Liliane Esnault

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Communities of practices are more and more recognized by companies, individuals and groups as valuable places to share and create knowledge. Communities of practice have to be cultivated in order to fully create the value they may bring to their environment. They need interoperable, flexible, ubiquitous, and specific collaborative tools to support their(More)
The experience described in this paper is being developed in the framework of the PALETTE1 project by two teams of researchers involved in collecting information from some Communities of practice2 (CoPs) then in providing this information through suitable formats to their technical partners in the aim of designing an interoperable and extensible set of(More)
The importance of Communities of Practice (CoPs) has now been evidenced and recognized by several authors on the one hand and by practitioners on the other, whether it be in educational contexts or in companies. Generally speaking, one could define a CoP as a network of people sharing a common practice, which makes a CoP a very particular kind of network.(More)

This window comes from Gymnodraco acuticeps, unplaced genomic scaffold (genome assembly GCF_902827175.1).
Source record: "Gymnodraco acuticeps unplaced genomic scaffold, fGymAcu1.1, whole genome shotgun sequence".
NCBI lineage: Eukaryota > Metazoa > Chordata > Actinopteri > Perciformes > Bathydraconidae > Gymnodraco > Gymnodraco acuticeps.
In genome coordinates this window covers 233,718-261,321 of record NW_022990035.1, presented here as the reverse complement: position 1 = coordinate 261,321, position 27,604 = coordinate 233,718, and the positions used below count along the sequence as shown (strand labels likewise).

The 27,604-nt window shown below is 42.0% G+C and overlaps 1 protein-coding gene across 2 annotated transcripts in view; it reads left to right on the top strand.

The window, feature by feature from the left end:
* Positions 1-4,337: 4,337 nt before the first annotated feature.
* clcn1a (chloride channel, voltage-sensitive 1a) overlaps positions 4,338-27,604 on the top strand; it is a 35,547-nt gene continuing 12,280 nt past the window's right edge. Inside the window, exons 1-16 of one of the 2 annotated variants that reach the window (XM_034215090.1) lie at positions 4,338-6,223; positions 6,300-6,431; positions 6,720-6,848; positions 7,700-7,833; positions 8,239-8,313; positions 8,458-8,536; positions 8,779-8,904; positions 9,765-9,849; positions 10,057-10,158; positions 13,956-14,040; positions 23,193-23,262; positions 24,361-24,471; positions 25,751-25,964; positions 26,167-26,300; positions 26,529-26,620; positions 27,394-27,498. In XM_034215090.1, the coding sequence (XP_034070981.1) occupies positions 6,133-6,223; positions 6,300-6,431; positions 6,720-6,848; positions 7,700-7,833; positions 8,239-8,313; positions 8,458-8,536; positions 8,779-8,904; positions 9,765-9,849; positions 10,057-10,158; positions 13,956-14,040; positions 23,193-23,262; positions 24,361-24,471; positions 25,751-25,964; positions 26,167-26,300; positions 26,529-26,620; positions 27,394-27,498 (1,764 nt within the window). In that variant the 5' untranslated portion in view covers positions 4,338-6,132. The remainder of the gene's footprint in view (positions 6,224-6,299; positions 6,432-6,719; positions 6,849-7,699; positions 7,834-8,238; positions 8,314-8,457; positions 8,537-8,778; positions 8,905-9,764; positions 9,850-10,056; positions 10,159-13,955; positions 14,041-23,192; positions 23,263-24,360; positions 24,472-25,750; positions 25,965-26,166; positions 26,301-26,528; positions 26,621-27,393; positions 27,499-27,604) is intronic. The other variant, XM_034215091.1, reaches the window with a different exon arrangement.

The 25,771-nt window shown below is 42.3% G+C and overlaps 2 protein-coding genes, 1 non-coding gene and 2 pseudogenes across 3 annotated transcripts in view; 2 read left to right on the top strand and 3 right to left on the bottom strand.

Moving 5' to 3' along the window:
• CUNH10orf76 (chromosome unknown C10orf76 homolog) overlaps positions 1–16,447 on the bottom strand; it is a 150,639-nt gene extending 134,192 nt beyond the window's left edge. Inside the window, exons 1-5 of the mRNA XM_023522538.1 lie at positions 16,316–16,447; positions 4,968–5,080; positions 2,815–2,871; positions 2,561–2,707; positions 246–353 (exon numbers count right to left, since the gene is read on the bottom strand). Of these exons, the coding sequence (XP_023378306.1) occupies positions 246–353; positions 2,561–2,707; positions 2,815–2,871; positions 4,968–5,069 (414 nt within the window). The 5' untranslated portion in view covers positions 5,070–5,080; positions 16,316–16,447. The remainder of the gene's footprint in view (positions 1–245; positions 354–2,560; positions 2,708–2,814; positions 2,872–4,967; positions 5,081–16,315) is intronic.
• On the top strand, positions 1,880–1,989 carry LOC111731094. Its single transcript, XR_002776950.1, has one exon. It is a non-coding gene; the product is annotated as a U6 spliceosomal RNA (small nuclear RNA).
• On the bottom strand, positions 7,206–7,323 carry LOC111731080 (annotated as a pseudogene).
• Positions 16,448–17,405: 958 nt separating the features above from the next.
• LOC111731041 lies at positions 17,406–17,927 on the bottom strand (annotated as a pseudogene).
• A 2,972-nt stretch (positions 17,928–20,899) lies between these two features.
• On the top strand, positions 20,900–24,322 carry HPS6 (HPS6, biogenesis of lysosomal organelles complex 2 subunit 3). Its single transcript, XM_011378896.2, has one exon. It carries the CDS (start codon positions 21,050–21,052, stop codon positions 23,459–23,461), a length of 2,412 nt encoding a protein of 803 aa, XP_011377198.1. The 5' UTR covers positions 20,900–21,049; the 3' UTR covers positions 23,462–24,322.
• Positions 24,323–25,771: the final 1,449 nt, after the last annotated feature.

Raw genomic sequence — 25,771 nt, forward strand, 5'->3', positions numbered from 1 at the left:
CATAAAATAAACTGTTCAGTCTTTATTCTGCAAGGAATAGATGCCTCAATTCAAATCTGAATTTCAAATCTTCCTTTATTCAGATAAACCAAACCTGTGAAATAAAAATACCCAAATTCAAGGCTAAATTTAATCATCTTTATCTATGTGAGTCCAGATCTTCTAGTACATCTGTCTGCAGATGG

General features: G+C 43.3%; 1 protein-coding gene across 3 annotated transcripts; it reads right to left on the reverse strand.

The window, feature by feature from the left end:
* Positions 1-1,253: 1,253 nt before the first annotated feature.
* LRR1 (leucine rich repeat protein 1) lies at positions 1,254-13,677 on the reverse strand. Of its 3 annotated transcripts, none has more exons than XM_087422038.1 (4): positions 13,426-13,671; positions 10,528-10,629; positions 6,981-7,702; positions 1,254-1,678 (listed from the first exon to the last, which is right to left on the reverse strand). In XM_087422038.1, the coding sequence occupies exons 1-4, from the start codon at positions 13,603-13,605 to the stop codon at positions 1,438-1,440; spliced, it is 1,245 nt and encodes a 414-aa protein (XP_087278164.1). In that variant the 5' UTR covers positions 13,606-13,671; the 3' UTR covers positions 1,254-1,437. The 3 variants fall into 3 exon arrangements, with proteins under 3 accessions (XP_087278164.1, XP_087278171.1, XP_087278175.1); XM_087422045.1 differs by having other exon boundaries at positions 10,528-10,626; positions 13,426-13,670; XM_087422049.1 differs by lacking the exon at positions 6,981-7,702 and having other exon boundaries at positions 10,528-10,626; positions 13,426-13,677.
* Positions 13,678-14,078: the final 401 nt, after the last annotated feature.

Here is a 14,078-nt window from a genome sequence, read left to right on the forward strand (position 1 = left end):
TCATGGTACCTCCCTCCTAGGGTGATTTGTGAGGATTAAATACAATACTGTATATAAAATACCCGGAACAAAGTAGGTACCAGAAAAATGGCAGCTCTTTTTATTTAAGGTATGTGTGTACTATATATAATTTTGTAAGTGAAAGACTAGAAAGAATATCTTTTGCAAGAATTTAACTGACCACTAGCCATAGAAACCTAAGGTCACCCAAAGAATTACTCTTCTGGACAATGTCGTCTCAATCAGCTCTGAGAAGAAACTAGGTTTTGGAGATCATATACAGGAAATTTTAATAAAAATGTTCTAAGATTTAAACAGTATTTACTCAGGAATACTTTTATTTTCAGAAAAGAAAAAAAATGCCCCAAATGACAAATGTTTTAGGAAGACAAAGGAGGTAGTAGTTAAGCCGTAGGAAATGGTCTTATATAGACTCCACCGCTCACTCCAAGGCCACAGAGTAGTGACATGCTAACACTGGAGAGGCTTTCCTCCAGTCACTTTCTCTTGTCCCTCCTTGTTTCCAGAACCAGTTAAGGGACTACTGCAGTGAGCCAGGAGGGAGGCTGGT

Although a plethora of Web 2.0 applications exist today, there is little literature reporting on experiences, concrete recommendations or best practices when developing such applications. The scarcity of such records makes it difficult for developers to determine how best to support the practices of communities with the use of Web 2.0 technologies. In this(More)
Communities of Practice (CoPs) have attracted the interest of professionals and researchers as successful environments for enhancing, developing and improving practices through collaboration between their members. More and more, CoPs are choosing virtual environments and services to support their activities. However, recent research has underlined the lack(More)